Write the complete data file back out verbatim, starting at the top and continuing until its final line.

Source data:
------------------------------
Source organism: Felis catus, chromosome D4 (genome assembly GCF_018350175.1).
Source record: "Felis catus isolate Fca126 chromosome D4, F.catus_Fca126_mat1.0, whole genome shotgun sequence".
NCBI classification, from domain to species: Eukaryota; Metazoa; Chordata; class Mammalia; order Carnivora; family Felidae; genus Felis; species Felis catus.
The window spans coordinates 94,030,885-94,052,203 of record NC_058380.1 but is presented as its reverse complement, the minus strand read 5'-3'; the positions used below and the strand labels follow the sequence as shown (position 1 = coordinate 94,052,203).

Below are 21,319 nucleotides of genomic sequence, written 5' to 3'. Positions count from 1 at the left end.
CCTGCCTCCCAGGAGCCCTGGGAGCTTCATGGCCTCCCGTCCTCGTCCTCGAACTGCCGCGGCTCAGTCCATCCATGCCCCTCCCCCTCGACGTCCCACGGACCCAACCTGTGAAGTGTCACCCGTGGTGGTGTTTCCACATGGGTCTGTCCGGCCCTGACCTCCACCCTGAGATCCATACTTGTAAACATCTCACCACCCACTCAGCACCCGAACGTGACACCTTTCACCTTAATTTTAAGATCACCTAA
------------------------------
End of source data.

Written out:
Source organism: Felis catus, chromosome D4 (genome assembly GCF_018350175.1).
Source record: "Felis catus isolate Fca126 chromosome D4, F.catus_Fca126_mat1.0, whole genome shotgun sequence".
NCBI classification, from domain to species: Eukaryota; Metazoa; Chordata; class Mammalia; order Carnivora; family Felidae; genus Felis; species Felis catus.
The window spans coordinates 94,030,885-94,052,203 of record NC_058380.1 but is presented as its reverse complement, the minus strand read 5'-3'; the positions used below and the strand labels follow the sequence as shown (position 1 = coordinate 94,052,203).

Below are 21,319 nucleotides of genomic sequence, written 5' to 3'. Positions count from 1 at the left end.
CCTGCCTCCCAGGAGCCCTGGGAGCTTCATGGCCTCCCGTCCTCGTCCTCGAACTGCCGCGGCTCAGTCCATCCATGCCCCTCCCCCTCGACGTCCCACGGACCCAACCTGTGAAGTGTCACCCGTGGTGGTGTTTCCACATGGGTCTGTCCGGCCCTGACCTCCACCCTGAGATCCATACTTGTAAACATCTCACCACCCACTCAGCACCCGAACGTGACACCTTTCACCTTAATTTTAAGATCACCTAA